What we’re tracking on 14 February 2019
It is interest rate day, and the consensus is clear: Expect rates to be left on hold. The central bank’s monetary policy committee meets today to decide on interest rates. Nine of 11 economists we polled on Monday believe that the Central Bank of Egypt will leave rates on hold. Fitch Solutions thinks the same, saying it sees scope for the bank kick off a rate-cutting cycle in 2H2019 as price pressures cool. “That said, the pace of easing will likely be gradual amid more challenging external conditions and persistent risks of capital flight.” Economists polled by Reuters yesterday held the same view.
(Speaking of interest rates: El Erian sees the Fed, too, leaving rates on hold — possibly for the rest of the year. The US Federal Reserve will not raise interest rates this year and may even cut them in 2020, Bloomberg columnist and Allianz chief economic adviser Mohamed El Erian told Bloomberg (watch, runtime: 4:56). “Even though the US economy will continue to do well, the Fed is likely to stay on hold for this year, and the balance of risk is towards a cut for next year,” he said. Why the dramatic policy reversal? The Fed’s hand may be forced by a deteriorating European economy and ineffectual stimulus measures in China, rather than a recession in the US, El Erian said.)
The House of Representatives will vote “in principle” on a motion to amend the constitution today, House Speaker Ali Abdel Aal said. The House began a guided debate yesterday on whether to approve the amendments in principle and, if so, why, Ahram Online suggested. If approved in a roll-call vote (which requires each MP to vote publicly, one-by-one), the amendments will be referred to the Constitutional and Legislative Affairs Committee and then put to a final vote at the House’s general assembly. Abdel Aal suggested the committee may not be allowed to add additional amendments to the package. We have coverage of international reaction to the proposed amendments in this morning’s Egypt in the News section, below.
Two stories dominate the global business press this morning:
- A former Apple lawyer has been charged with insider trading. Prosecutors allege the former head of Apple’s disclosure committee bought and sold shares ahead of six quarterly earnings announcements. (WSJ | FT | Reuters | NYT)
- A former US intelligence officer has been indicted after giving secrets to Iran. The woman, Monica Witt, has allegedly defected to Tehran. (NYT | CNBC | WSJ | FT)
It is not a good news day for Saudi Arabia in the global business press (and we’re not even getting into Saudi being sucked into the orbit of the Jeff Bezos-National Enquirer saga):
KSA has made a proposed European Union blacklist of countries seen as being lax on terrorist financing, according to Bloomberg. New measures, if passed by national governments and the EU parliament, would force European banks to do increased due diligence when serving clients from any of the 23 blacklisted countries. All 23 are seen as being soft on money laundering and terrorist financing.
There are mixed opinions about what lies in store for the Saudi IPO market: Bloomberg is out with a piece lamenting the demise of Saudi IPO-focused funds. The funds “didn’t fly because the expected IPOs didn’t happen,” chief economist at the Gulf Research Center John Sfakianakis said, adding that this is unlikely to change “at least over the immediate horizon.” Providing the contrarian opinion, Citi’s head of investment banking in ME, Africa and Portugal, Miguel Azevedo, told Bloomberg this week that Saudi is “top of the list” of MENA countries that will see strong IPO growth this year (watch, runtime: 2:37). “There’s quite a lot happening there. Not necessarily only in the oil sector, but in chemicals, retail, logistics, healthcare. So I think that it’s going to be a main market,” he said.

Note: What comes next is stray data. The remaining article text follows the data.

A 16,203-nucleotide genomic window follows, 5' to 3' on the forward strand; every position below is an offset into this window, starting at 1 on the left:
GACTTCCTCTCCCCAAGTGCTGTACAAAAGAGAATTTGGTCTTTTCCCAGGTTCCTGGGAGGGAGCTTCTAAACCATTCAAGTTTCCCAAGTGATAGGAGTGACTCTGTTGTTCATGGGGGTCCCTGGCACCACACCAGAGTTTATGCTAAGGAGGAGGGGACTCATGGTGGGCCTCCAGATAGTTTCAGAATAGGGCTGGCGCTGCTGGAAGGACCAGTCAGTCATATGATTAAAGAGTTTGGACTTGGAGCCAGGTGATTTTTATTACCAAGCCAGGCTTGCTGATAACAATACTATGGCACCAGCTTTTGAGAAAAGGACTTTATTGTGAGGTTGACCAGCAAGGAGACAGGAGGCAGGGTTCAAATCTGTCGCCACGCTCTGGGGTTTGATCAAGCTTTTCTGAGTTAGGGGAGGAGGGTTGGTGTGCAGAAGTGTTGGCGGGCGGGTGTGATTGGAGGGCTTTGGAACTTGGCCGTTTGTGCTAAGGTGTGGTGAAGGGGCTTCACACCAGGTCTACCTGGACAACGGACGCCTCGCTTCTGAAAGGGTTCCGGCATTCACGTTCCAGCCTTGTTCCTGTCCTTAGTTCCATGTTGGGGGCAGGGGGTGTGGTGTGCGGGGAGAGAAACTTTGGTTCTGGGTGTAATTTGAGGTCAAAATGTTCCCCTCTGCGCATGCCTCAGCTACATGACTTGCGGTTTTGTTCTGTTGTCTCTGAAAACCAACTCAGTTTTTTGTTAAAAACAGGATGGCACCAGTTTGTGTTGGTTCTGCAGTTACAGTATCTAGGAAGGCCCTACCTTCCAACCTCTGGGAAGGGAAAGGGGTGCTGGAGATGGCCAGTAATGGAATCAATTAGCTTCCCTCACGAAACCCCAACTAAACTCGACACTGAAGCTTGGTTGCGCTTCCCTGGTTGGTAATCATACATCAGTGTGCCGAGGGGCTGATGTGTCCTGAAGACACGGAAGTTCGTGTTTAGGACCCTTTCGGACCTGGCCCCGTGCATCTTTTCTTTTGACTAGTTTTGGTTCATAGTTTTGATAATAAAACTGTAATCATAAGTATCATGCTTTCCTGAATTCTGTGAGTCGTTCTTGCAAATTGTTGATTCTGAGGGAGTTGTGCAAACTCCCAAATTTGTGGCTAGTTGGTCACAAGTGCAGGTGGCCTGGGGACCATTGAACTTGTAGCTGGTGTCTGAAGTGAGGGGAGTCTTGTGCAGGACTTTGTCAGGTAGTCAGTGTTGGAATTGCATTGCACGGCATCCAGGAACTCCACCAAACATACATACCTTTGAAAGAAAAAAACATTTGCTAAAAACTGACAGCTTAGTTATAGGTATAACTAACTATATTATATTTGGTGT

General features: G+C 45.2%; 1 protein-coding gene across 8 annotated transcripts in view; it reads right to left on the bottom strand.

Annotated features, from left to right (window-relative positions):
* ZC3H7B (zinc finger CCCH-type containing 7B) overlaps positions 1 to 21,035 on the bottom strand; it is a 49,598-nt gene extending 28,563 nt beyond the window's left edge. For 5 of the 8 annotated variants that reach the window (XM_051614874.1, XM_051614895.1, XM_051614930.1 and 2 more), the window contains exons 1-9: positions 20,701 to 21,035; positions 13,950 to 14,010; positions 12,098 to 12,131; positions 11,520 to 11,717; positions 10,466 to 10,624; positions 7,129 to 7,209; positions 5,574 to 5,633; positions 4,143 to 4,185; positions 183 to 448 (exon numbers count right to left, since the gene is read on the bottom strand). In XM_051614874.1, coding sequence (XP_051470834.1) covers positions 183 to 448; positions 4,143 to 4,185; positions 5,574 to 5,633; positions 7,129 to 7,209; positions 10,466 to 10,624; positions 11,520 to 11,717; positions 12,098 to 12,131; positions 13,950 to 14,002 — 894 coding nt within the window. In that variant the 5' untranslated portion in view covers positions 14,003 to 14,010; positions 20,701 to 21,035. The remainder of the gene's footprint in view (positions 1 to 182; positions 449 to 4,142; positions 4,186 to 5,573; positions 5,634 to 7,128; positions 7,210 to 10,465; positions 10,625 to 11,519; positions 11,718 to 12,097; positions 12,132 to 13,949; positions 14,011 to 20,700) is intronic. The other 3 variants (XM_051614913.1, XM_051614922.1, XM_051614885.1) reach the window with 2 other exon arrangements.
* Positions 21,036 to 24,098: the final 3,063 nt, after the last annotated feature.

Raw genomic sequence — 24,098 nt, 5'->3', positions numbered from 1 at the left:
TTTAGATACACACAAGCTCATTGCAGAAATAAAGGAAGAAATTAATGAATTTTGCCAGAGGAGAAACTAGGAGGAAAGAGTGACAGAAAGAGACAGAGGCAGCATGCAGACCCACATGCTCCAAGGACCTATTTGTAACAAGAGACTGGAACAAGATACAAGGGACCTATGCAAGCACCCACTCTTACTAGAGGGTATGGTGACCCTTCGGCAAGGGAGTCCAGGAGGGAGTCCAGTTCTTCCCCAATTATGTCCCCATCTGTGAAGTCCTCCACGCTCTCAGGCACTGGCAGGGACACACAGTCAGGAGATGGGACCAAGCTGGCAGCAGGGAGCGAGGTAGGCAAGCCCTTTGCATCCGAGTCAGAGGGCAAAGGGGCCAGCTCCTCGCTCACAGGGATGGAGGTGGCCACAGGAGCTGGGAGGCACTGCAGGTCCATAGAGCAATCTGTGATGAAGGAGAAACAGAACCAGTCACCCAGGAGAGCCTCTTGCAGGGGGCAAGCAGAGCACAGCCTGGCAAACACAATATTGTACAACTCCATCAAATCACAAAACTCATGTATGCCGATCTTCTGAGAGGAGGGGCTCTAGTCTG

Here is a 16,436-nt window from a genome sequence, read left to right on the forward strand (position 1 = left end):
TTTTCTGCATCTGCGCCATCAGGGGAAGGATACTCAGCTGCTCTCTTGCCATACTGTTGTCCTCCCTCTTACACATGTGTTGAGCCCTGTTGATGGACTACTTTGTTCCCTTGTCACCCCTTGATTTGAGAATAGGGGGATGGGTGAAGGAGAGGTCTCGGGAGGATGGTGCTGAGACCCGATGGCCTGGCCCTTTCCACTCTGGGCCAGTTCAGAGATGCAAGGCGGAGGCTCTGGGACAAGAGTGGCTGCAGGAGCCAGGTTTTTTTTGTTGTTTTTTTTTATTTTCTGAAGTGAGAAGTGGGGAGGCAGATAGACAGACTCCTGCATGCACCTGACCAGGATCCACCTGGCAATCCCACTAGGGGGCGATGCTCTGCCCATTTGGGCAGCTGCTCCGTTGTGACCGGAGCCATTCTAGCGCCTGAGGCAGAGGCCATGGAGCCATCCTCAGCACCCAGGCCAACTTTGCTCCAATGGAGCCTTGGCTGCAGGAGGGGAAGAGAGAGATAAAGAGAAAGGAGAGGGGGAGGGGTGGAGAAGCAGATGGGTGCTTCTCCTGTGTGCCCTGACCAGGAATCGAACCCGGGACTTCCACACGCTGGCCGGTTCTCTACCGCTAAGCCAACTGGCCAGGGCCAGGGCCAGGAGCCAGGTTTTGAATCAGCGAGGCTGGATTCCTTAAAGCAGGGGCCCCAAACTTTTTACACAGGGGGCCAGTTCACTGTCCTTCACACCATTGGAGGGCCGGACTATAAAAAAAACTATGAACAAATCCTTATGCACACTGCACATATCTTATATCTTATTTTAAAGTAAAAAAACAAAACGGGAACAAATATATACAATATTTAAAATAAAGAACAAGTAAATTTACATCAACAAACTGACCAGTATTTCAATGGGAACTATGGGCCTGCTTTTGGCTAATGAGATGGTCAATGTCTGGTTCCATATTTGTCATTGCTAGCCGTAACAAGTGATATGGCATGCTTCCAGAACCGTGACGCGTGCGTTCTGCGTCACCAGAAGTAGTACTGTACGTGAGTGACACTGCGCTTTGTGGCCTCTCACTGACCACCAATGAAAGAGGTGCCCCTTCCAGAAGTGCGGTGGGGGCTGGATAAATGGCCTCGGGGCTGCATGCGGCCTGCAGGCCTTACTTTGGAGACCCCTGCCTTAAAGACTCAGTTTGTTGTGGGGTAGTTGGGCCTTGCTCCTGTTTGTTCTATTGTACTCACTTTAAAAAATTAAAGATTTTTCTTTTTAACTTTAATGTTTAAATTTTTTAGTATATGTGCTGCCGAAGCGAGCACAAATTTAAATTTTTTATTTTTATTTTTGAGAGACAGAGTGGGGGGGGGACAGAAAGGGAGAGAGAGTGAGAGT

Finally, two US Senators have introduced a resolution that seek to prohibit Saudi Arabia from developing nuclear weapons, as Energy Secretary Rick Perry holds hush-hush talks about sharing the technology, reports Reuters. It is unclear how much support the non-binding bipartisan resolution will pick up in the Senate.
After hitting bone, Deutsche Bank is reversing course on cost-cutting and once again looking to grow in the Middle East. That’s the takeaway from Bloomberg’s sit-down with Deutsche’s Middle East and Africa CEO, Jamal Al Kishi. The German lender, which has previously helped Egypt tap global debt markets, has hired new staff as it chases “significant financing and M&A and corporate-finance” transaction and hopes “this year will be a better one in terms of both revenue and profitability,” Al Kishi says.
And in miscellany heading into the weekend:
- No US government shutdown? The Donald seems to be edging toward an agreement that will avoid a shutdown of the US government tomorrow, Reuters reports.
- On the hypocrisy of consultancies: Consultancies will charge you plenty to tell you how to close the gender gap in your company, but don’t expect them to follow their own advice, the Financial Times argues.
- US Middle East conference not an epic fail, Pompeo insists: The US Middle East conference (ostensibly a means for the US to build international support for its regime change efforts in Iran) got underway in Warsaw yesterday. US Secretary of State Mike Pompeo has been forced onto the defensive after key European nations announced they would only be sending low-level diplomats — and in EU foreign policy chief Federica Mogherini’s case, snubbing it entirely, the Washington Post reports.
PSA- Dwellers of the capital city can expect to see dust, wind and a daytime high of 16°C today, according to the national weather service, Egypt Today reports. The ‘unstable’ weather could start as late as this afternoon, our favorite weather app suggests, and there is a chance of showers tomorrow afternoon. Look for mostly sunny skies on Saturday.
Enterprise 💗 all of our readers.